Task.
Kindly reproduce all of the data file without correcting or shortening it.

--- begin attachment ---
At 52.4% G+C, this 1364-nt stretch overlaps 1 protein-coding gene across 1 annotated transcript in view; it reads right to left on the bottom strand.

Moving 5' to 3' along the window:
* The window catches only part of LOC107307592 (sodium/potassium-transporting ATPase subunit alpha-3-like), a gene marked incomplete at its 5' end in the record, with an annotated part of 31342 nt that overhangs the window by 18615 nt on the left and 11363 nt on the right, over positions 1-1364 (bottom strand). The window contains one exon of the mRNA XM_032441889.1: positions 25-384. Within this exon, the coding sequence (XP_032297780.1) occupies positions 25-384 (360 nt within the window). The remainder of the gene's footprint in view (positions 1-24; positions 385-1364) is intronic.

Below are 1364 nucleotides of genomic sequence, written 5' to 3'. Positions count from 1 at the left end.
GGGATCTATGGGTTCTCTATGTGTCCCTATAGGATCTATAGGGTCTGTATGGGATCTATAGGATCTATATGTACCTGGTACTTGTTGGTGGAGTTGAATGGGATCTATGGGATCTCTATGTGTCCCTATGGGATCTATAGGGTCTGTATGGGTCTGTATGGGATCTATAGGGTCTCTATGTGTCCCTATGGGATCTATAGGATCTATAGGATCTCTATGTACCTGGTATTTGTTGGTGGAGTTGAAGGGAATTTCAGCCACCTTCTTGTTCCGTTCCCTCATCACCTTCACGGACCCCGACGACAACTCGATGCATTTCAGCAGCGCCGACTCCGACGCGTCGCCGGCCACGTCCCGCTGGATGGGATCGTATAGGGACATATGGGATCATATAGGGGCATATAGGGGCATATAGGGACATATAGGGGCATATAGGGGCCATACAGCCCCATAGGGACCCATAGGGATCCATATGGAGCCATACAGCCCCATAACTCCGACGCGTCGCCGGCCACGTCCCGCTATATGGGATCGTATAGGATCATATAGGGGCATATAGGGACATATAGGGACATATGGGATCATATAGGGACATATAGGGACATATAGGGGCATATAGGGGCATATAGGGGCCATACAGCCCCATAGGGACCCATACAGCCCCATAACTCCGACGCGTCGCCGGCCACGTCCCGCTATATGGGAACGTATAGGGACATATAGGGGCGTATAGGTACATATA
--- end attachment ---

At 52.4% G+C, this 1364-nt stretch overlaps 1 protein-coding gene across 1 annotated transcript in view; it reads right to left on the bottom strand.

Moving 5' to 3' along the window:
* The window catches only part of LOC107307592 (sodium/potassium-transporting ATPase subunit alpha-3-like), a gene marked incomplete at its 5' end in the record, with an annotated part of 31342 nt that overhangs the window by 18615 nt on the left and 11363 nt on the right, over positions 1-1364 (bottom strand). The window contains one exon of the mRNA XM_032441889.1: positions 25-384. Within this exon, the coding sequence (XP_032297780.1) occupies positions 25-384 (360 nt within the window). The remainder of the gene's footprint in view (positions 1-24; positions 385-1364) is intronic.

Below are 1364 nucleotides of genomic sequence, written 5' to 3'. Positions count from 1 at the left end.
GGGATCTATGGGTTCTCTATGTGTCCCTATAGGATCTATAGGGTCTGTATGGGATCTATAGGATCTATATGTACCTGGTACTTGTTGGTGGAGTTGAATGGGATCTATGGGATCTCTATGTGTCCCTATGGGATCTATAGGGTCTGTATGGGTCTGTATGGGATCTATAGGGTCTCTATGTGTCCCTATGGGATCTATAGGATCTATAGGATCTCTATGTACCTGGTATTTGTTGGTGGAGTTGAAGGGAATTTCAGCCACCTTCTTGTTCCGTTCCCTCATCACCTTCACGGACCCCGACGACAACTCGATGCATTTCAGCAGCGCCGACTCCGACGCGTCGCCGGCCACGTCCCGCTGGATGGGATCGTATAGGGACATATGGGATCATATAGGGGCATATAGGGGCATATAGGGACATATAGGGGCATATAGGGGCCATACAGCCCCATAGGGACCCATAGGGATCCATATGGAGCCATACAGCCCCATAACTCCGACGCGTCGCCGGCCACGTCCCGCTATATGGGATCGTATAGGATCATATAGGGGCATATAGGGACATATAGGGACATATGGGATCATATAGGGACATATAGGGACATATAGGGGCATATAGGGGCATATAGGGGCCATACAGCCCCATAGGGACCCATACAGCCCCATAACTCCGACGCGTCGCCGGCCACGTCCCGCTATATGGGAACGTATAGGGACATATAGGGGCGTATAGGTACATATA